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Discussion in 'Trumpet Discussion' started by eisprl, Oct 26, 2006.
Ain't he that guy down at the corner store with no teeth?
Hey, I like the Al Hirt Haydn for what it is!
I think the main argument here is: what is a "jazz giant"?...This is such a subjective question, that it most certainly will stir up different responses. Bottom line to me is: I have never heard anybody get around the trumpet with as much ease as Wynton, in both classical and jazz. Just watch that UTube video of him playing the Haydn for those of you that aren't convinced of his "classical chops". Jazz wise, check out "Cherokee" from the 7disc set "Live at the Village Vanguard"...maybe you disagree with his style or cleanliness, but the things he is doing as a trumpet player are absolutely mind blowing. I have heard many different criticisms including it's too clean, hasn't created anything new for jazz, too commercialized etc... and my response to this as a trumpet player is that his ability to play the trumpet in either realms of jazz or classical is simply unparalleled EVER. Jazz giant?...i don't know. Incredible trumpet player? (whether you agree with his style or not ((both jazz and classical))) ABSOLUTELY, in fact probably the most talented TRUMPET PLAYER ever IMHO. (and his talent did not only come from being gifted, he works incredibly hard from what I've read about)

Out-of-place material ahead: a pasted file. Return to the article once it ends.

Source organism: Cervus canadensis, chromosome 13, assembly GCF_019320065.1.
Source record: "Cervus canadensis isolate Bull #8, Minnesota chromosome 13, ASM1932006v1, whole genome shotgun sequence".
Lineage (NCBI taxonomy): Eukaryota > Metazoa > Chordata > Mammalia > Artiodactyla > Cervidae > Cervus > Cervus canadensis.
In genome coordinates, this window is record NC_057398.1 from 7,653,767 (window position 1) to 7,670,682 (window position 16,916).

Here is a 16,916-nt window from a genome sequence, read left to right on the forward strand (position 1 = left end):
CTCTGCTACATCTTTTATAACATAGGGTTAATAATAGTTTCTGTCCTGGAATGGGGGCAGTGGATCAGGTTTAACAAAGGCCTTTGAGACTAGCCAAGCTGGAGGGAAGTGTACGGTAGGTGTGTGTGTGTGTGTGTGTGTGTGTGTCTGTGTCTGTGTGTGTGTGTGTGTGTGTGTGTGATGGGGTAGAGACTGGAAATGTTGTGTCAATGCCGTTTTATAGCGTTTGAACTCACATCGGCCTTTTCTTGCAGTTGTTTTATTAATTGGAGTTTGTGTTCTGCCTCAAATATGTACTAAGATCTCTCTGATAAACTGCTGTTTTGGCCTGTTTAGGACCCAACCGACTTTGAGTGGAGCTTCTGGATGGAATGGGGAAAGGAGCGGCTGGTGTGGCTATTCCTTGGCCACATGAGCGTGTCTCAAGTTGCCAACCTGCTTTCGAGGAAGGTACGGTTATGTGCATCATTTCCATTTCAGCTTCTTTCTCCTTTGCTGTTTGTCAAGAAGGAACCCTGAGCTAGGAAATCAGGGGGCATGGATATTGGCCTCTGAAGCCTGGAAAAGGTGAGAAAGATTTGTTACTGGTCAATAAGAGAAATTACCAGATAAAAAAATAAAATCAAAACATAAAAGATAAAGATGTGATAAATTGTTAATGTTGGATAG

You really should listen to more classical then BAM.
Couple of things on this subject of Wynton from another forum:
What is the problem with Wynton? I feel like pretty much everyone recognizes his trumpet ability but they are hesitant to give him credit for his jazz playing. People say things like"he plays the same thing over again" or "I just don't feel like he is that innovator."
Wynton plays classical music like a jazzer and jazz like a classical musician.